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californiasign

California Welcome Sign

Today is the summer solstice, on which I tend to write about archaeoastronomy. This time I’d like to briefly discuss an area with a rich heritage of Native astronomy that seems to get relatively little discussion: California.

California is known in anthropological circles for the astonishing variety of cultural and sociopolitical groups that traditionally inhabited this climatically favorable, highly productive area. Although these groups were all devastated to varying degrees by the influx of Anglo settlers in the nineteenth century, and some were also heavily affected by earlier Spanish colonization starting in the late eighteenth, most of them are fairly well documented ethnographically due to the extensive “salvage ethnography” pioneered by Alfred Kroeber and his students at Berkeley in the early twentieth century. There is therefore a rich base of data in which to look for evidence of Native astronomical observations, and a paper published in 1979 by Travis Hudson, Georgia Lee, and Ken Hedges does just that, in addition to reporting some early archaeoastronomical observations at California archaeological sites. The paper focuses specifically on solstice observations, which tend to be among the most important astronomical practices in many cultures.

The authors’ review of the literature shows that observation of the solstices was widespread in Native California. The vast majority of groups they investigated had some record of solstice observation, and most of those that did not may just not have had it documented. Only two groups were associated with definite statements that they did not observe any solstices, and even these might be due to mistaken information.

The winter solstice was by far the most commonly observed, with relatively few groups also observing the summer solstice and none observing summer but not winter. This ties in to a widespread pattern of keeping a calendar that often began with the winter solstice. A general geographic pattern held that Southern California groups were more likely to observe both solstices, while Northern California groups tended to only observe the winter one. This is in keeping with broader geographic patterns, with Southwestern groups generally observing both solstices but Northwest Coast groups focusing on the winter. There are many other cultural patterns connecting these two parts of California to these adjacent culture areas as well.

In addition to the ethnographic data, the authors report on several observations of potential solstice observation alignments at archaeological sites, mostly those involving rock art. These again showed a general pattern of most often aligning with the winter rather than the summer solstice. In some cases the rock art associated with these observation points contained apparent solar imagery, and in a few cases the authors even suggest that some of the rock art symbols represent the actual horizon line along which the sun was observed. This is a fascinating suggestion that I have not seen made of any other area, so it may be distinctively Californian if it holds up. They include examples of other rock art of similar form that may also be interpreted this way, although it has not been tested for alignments.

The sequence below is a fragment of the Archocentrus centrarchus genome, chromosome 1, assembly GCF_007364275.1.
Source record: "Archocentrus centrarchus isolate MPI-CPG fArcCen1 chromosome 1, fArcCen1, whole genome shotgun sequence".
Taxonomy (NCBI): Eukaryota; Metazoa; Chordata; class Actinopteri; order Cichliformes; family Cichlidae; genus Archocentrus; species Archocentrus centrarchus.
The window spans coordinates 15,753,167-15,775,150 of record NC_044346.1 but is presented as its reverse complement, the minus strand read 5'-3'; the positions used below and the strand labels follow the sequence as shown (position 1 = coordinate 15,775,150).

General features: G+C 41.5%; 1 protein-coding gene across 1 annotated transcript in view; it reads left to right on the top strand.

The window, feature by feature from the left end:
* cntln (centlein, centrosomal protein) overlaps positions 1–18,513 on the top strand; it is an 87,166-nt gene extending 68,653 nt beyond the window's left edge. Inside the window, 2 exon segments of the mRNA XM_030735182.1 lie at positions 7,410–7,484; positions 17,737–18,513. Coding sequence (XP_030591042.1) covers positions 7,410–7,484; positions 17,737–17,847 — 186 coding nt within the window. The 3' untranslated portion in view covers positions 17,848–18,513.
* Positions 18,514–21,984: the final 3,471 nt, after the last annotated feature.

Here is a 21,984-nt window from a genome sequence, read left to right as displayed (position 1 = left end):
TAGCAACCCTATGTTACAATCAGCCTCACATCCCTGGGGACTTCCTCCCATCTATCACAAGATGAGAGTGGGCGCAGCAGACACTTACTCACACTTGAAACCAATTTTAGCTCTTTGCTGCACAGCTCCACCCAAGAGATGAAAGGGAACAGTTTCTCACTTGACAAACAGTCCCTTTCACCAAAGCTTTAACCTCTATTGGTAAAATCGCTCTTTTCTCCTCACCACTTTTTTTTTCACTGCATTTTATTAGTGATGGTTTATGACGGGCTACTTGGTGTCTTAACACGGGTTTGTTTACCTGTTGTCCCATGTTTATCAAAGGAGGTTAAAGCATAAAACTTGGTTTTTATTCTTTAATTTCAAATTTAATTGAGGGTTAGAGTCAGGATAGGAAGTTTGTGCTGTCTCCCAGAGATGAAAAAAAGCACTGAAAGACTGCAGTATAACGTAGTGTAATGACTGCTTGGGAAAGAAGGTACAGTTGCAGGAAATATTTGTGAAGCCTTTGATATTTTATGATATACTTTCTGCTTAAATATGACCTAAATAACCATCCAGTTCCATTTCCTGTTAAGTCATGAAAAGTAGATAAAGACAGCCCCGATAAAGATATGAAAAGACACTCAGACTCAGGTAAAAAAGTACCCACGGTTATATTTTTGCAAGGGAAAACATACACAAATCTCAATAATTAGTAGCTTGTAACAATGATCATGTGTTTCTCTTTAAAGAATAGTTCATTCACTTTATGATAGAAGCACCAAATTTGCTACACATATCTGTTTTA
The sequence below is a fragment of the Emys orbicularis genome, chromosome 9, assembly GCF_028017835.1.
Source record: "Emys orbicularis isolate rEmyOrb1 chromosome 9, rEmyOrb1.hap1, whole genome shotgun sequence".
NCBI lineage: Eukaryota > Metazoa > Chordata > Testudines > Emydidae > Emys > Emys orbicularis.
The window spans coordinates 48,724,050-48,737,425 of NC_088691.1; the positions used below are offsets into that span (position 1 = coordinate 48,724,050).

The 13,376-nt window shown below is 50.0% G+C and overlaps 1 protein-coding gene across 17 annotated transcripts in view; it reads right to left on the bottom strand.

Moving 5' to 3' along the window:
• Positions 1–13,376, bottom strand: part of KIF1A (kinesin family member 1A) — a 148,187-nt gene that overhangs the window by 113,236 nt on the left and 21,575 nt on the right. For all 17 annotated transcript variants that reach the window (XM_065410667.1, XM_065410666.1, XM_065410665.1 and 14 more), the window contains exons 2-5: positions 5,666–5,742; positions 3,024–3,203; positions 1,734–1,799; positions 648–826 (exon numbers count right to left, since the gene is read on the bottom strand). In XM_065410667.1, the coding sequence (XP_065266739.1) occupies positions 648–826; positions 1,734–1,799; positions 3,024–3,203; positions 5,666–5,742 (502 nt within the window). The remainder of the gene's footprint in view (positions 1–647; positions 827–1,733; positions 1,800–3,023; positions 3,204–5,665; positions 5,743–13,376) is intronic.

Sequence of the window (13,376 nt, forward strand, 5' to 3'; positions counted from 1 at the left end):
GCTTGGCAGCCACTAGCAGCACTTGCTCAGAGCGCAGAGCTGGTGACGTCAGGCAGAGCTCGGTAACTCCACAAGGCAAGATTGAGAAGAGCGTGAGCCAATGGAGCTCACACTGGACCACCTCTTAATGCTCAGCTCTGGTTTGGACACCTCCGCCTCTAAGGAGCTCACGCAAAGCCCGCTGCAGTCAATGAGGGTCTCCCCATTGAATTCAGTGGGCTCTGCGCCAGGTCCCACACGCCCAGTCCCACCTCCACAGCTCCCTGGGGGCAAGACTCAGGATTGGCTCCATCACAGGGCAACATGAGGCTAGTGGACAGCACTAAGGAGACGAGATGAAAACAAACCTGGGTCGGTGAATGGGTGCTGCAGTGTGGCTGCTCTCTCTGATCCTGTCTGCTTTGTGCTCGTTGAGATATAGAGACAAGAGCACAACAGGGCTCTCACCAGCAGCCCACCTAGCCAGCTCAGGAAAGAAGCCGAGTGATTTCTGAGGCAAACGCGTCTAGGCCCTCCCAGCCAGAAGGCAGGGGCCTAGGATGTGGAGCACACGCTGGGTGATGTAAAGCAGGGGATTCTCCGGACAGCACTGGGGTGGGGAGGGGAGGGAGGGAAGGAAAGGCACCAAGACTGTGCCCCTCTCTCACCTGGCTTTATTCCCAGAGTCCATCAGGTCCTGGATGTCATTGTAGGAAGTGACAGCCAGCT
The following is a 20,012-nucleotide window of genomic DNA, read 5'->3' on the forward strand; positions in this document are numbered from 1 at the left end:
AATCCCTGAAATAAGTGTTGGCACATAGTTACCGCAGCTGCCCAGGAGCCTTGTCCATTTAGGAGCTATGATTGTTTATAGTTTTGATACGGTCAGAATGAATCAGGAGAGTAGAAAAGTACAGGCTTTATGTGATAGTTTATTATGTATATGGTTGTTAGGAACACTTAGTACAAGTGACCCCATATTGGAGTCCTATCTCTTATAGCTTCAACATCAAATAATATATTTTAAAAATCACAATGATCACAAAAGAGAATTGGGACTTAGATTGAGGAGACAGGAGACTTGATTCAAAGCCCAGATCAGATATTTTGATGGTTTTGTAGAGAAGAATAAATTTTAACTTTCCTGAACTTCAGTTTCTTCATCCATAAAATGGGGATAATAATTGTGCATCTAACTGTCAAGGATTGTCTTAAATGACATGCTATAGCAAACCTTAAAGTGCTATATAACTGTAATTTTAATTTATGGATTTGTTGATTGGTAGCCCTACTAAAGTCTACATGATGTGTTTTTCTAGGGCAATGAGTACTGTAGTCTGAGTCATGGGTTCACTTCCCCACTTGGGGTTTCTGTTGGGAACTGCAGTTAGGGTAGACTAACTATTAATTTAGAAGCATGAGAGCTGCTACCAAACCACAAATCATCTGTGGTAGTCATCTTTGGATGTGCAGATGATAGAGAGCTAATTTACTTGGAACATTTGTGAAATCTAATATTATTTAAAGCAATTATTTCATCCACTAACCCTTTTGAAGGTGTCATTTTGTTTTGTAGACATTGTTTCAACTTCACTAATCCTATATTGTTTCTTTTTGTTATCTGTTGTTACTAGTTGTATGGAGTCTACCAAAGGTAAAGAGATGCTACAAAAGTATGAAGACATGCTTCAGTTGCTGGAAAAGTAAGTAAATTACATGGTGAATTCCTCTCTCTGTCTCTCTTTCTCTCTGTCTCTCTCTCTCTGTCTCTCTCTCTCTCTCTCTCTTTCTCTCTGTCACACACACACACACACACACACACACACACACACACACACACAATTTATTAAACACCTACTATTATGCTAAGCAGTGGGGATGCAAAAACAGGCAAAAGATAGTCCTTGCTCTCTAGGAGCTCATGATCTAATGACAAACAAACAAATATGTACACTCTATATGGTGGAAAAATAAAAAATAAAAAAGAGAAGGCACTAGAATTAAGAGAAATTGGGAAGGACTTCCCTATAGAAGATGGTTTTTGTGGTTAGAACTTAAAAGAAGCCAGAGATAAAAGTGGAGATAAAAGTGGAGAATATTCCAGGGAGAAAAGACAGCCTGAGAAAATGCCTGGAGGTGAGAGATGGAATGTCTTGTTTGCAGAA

All in all, this is a fascinating introduction to the astronomy of a culture area that doesn’t get as much attention in this respect as others like the Southwest and Plains. While this was an early paper in the development of archaeoastronomy and not all of its conclusions may hold up, it is still an excellent starting point. Happy solstice!

 

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Cliff Palace and Sun Temple, Mesa Verde

In addition to reports of potential astronomical features at prehistoric sites and speculations on the role of astronomy in ancient societies, Astronomy and Ceremony in the Prehistoric Southwest: Revisited contains some chapters giving guidance on methodology for archaeoastronomical research, particularly aimed at developing increased rigor that can make the results of this research more useful for archaeologists. One of these chapters, by Gregory Munson, focuses on archaeoastronomy at Mesa Verde National Park and how it can be supported or challenged by using a methodology he calls architectural documentation or “ArcDoc.”

Munson spends much of the paper laying out the details of how to do ArcDoc, which basically amounts to a standardized set of recording procedures for sites and a commitment to fully research historical archives for materials relating to site excavation and restoration. The formal procedures are apparently those used by park management at Mesa Verde, but the basic ideas here are standard pretty much anywhere archaeologists have put in place a rigorous site documentation program (e.g., on most public lands in the US).

Munson then turns to specific examples of how ArcDoc has helped clarify findings from archaeoastronomy, focusing on three sites at Mesa Verde: Cliff Palace, Balcony House, and Sun Temple. In each case, archival research has either significantly challenged findings from initial archaeoastronomical research or otherwise improved understanding of the sites.

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Cliff Palace, Mesa Verde

With Cliff Palace, Munson focuses on two features in the well-known “Tower” part of the site, both of which have been proposed to have associations with lunar standstill observations. One is a vent in the wall of the tower that has been demonstrated to align with moonset over Sun Temple during the southern major lunar maximum. The other is a nearby pictograph of four vertical lines with horizontal “ticks” that has been proposed to be a record of four 18.6-year lunar standstill cycles.